Chels sells sea shells on the sea shore.
Never really thought of it, she sighed.

Absent mindedly
The waitress poured milk in my coffee
And then an Argos delivery lorry pulled up
Blocking our view of Cheryl
And yet again
I thought about going to live somewhere else.

If there’s a bell, ring it.

Poem

If there’s a bell
Ring it.
If there’s a song
Sing it.
If there’s no plan
Wing it.
If there’s a boomerang
Fling it.
If it comes back
Fling it.
If it comes back
Fling it.
If there’s a packed punch
Bring it.
If there’s a new book
Begin it.
If it’s rubbish
Bin it.
This poem’s quite good
Innit?

Squidbox

Comedy performance poet Robert Garnham spent the summer of 2020 getting to know the town of Brixham and its fishing industry, and what that industry meant to the people of this evocative Devon port. Meeting people whose lives and livelihoods depended on the catching of fish, and learning about historic events, Robert used his trademark humour to draw out the unique character of an iconic town.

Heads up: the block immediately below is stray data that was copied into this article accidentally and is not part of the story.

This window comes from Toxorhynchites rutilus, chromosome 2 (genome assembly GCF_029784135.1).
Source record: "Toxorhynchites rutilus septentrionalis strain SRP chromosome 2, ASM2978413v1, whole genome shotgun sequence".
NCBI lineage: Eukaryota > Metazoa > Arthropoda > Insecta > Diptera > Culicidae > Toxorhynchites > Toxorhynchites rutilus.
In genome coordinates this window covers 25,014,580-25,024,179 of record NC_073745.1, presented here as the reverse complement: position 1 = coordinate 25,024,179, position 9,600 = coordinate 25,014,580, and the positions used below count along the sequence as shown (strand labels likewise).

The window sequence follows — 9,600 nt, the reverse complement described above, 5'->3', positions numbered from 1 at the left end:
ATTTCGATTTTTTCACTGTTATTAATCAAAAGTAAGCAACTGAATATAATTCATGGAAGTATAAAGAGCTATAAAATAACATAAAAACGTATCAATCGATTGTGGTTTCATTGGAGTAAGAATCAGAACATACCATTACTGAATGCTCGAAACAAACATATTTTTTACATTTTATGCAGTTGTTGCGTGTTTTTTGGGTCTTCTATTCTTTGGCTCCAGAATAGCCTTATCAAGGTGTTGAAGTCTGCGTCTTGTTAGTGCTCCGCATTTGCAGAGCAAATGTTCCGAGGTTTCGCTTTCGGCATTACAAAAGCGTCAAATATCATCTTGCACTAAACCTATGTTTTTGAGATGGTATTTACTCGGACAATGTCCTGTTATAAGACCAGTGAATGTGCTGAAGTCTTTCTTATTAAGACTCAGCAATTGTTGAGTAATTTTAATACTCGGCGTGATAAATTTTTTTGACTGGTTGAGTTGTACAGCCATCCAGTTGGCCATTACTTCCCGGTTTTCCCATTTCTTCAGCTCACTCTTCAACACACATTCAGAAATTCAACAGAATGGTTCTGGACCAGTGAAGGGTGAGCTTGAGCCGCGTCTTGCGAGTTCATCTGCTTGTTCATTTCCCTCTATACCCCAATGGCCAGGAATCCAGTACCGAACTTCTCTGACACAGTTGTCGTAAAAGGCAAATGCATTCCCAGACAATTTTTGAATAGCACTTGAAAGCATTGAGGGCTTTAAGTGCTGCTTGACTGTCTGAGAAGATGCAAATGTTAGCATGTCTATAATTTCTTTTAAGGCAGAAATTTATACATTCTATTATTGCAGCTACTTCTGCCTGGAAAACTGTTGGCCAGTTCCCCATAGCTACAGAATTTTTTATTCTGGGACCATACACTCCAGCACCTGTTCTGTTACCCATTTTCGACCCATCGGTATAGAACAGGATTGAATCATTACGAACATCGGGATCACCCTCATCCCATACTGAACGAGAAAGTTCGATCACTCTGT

Why I do what I do! (On comedy performance poetry being as valid as any other type, and that kick I get when people actually laugh!)

Why I do what I do

Slain McGough Davey asked earlier this week why certain people feel compelled to make art and gave some reasons of his own, and this got me thinking about what I do and the reasons why. And then a couple of days later an article appeared in The Guardian which suggested that comedy is not seen as artistic or as worthy as more serious fare, and pointed out that it should be held in the same esteem, as the effort gone into making funny comedy is just as strenuous and as hard as so-called ‘high’ culture.

My one aim whenever I sit at a desk or stand in a rehearsal space is to make something that will make people laugh and enjoy themselves, and take them away from their normal daily concerns. Indeed, there can be no more rewarding sound than that of an audience laughing along with a poem or some humorous linking material or on-stage buffoonery.